May 13, 2021 | Cultura

You may have noticed I sometimes find it handy to stick additional bits of information at the end of a post with  Oh, Just One Last Thing.

Sometimes the last bit is directly related to the topic of the day. Other times, it’s just one more thing I have in mind to say.

I’m engaging in the long Italian goodbye. I’ll explain.

During that first Christmas trip to Italy with my new boyfriend Lorenzo, there was one Italian trait that stood out – The long goodbye.

Here’s the scene:

We’ve just finished a lovely dinner party with friends of Lorenzo. There has been MUCH talking and discussion and argument over the course of the evening. It is late, the party is winding down, and people are leaving.  Lorenzo and I put on our heavy winter coats – we lived in Chicago at the time – and walk to the front door with our hosts. But instead of saying our thanks and leaving, what happens?

A whole new conversation starts, one that promises to go on for some time. It may be something that has already been discussed at length during the evening, where the earlier conversation is rehashed. Or it may be an entirely new topic. But there we are, standing and sweating in our heavy winter coats, talking.

Particularly in those early days when I did not yet understand Italian, those long goodbyes could be painful as my boots started pinching my toes and I became overheated under the coat. I wondered why we didn’t just go back in the apartment, and make ourselves comfortable by sitting down and removing our coats. But no, that never happened. 

We just kept standing, and sweating, and talking.

I imagine the ladies in the featured photograph above have spent the day shopping in central Turin. They have lingered over a late lunch together at one of the elegant cafés in Piazza San Carlo. They are now saying goodbye before heading home. If we had a time-lapse camera shot, I bet that in another 30 minutes, they’d still be there, their shoulders dropping under the weight of the bags, their feet stomping to get feeling in the cold. A small price to pay as they say their goodbyes.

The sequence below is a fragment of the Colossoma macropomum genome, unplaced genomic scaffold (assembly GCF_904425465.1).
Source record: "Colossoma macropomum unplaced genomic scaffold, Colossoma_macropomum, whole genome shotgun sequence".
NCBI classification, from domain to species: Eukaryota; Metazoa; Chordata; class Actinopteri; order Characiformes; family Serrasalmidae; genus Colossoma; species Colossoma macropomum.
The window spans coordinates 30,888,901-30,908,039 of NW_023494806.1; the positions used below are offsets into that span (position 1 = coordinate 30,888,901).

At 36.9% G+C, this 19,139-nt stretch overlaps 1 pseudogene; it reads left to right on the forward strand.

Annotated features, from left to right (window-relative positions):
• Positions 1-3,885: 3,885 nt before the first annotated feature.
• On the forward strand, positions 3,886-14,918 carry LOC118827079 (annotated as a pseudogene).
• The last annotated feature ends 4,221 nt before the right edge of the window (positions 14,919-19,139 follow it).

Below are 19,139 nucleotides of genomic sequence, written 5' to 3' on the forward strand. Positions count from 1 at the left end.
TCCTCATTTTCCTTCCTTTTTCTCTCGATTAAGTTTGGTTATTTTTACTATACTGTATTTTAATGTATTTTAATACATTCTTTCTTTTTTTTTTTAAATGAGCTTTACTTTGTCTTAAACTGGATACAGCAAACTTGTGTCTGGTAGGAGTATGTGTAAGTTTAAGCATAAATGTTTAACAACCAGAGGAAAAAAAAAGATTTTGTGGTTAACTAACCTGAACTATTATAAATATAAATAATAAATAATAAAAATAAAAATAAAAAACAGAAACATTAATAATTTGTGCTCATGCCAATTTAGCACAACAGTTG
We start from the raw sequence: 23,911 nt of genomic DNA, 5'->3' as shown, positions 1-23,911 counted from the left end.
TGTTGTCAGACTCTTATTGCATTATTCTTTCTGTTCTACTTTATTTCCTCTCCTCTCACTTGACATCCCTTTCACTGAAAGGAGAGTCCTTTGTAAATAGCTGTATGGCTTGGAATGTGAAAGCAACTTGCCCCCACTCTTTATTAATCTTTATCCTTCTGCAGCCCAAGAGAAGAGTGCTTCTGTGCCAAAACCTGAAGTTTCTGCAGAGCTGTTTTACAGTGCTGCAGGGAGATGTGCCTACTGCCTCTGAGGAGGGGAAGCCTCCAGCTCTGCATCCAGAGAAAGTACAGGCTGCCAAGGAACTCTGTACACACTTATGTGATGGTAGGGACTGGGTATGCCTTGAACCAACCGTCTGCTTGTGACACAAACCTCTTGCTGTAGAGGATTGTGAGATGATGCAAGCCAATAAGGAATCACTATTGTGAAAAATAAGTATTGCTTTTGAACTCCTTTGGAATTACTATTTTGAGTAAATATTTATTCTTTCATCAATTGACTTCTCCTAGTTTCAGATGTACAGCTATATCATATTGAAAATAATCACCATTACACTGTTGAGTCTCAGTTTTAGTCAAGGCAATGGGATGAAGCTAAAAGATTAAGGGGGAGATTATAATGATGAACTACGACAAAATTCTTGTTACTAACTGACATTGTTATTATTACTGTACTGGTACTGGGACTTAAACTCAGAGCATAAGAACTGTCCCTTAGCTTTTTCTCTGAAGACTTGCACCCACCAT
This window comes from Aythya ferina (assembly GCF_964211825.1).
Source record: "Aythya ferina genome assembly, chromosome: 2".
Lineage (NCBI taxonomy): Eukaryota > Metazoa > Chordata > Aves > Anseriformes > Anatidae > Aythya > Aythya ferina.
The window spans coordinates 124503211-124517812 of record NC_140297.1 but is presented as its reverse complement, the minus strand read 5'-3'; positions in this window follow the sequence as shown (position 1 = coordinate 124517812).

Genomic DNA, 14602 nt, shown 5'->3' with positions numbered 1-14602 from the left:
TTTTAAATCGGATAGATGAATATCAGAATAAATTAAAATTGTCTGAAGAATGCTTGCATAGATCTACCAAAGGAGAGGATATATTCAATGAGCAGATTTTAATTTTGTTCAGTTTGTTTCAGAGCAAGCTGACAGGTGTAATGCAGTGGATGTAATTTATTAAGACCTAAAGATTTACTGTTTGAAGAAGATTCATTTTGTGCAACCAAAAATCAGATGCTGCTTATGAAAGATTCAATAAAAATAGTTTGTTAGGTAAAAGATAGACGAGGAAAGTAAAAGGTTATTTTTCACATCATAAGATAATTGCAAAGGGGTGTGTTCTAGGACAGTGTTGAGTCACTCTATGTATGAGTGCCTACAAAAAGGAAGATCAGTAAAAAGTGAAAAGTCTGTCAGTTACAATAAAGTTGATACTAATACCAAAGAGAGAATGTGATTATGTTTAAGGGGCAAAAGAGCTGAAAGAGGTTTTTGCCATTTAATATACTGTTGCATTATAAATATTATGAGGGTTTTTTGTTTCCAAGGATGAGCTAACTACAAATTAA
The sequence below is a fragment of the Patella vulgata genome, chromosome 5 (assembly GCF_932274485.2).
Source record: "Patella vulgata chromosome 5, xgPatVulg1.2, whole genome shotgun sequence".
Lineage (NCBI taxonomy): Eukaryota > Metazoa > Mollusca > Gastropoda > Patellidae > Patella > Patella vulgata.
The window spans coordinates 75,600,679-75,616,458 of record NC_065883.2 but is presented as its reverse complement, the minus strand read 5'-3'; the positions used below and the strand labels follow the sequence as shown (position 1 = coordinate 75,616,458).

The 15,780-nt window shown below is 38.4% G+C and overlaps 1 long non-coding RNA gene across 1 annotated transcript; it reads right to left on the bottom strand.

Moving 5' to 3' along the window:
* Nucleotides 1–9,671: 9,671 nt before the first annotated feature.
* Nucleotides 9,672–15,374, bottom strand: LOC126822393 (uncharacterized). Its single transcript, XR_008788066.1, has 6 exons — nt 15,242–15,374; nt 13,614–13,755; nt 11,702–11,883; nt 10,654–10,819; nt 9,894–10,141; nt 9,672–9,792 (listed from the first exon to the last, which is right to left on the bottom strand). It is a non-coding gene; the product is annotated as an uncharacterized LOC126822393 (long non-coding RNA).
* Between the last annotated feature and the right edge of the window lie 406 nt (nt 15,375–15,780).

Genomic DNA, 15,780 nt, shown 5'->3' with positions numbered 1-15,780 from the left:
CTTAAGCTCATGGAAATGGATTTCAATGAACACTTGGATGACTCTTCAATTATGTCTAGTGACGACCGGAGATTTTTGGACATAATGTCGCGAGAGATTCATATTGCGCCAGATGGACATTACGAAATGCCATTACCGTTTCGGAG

Over the years, I’ve come to enjoy and engage in the long goodbye. So I hope you will indulge me when I ask for just a little more of your attention when I’m about to close. There are always so many more things to say…

Oh, Just One Last Thing – A number of people have asked whether I plan to send an email alert when a new post is live. The answer is no, I don’t want to annoy people with more email. These are the ways you can stay on top of new postings:

  • Follow me on Twitter or Instagram, where I will always post when a new topic goes live.
  • Bookmark STARVING FOR ITALY as a favorite on your browser, and check back two or three times a week.
  • Sign up for my monthly newsletter, which will contain new information about Italy and books, but also a round-up of posts you may have missed.

Does that work?  I love your feedback, let me know if I’m missing anything.

Until next time, alla prossima volta, A. S. Furbetta


For More Information


For a very funny take on the long goodbye in France, read The Two Hour Goodbye by the author (and pastry chef) David Lebovitz.

The Postcard of Torino features Piazza San Carlo, designed by Carlo di Castellamonte in 1642 and completed in 1650. In the middle of the piazza is the equestrian statue of Emanuele Filiberto (known as “El Caval èd brons”), sculpted by Carlo Marocchetti in 1838. The porticoed buildings surrounding the piazza are filled with bars, cafes, and restaurants, including Caffè San Carlo, which opened in 1842, Caffè Torino (1903), Caffè Neuv Caval ‘d Brons (1948), and the patisserie Fratelli Stratta, with original furnishings of 1836. If you can still look at food, stop by the gourmet counter of Paissa, founded in 1884 (and supplier to the court of Savoy).


Links are provided to sites for further information, but are not intended as an endorsement of any site’s services.
Postcard of Torino

Piazza San Carlo


  1. Being of Italian American heritage, I am well aware of “the long goodbye.” Every time I visit my Italian grandmother, three things happen: 1) the news gets out that I am there, and the aunties start making their way to the house, 2) I am offered food and beverages constantly and food is served even if I decline it, and 3) it takes AT LEAST an hour to say goodbye, often twice that long. In fact, I would say that conversations get even more passionate as soon as I say, “Well, I think it’s time to get going.” A series of new questions and conversations erupt at each stage of the goodbye – when I stand up to gather my things, when I move to the door, when I cross the threshold to the porch, walking to the car, and then yes, standing at the car with the door held open. Conversation does not end until I actually drive away, often calling out more goodbyes through the open car window. My husband has never understood this process, but I have never questioned it. It’s just the way it is — there’s always more to say, especially when it is time to leave.

    Love your posts, and all the memories and new ideas they generate!

    • So much fun reading your comment Kristin! So interesting that the long goodbye has taken root here, I love your grandmother!


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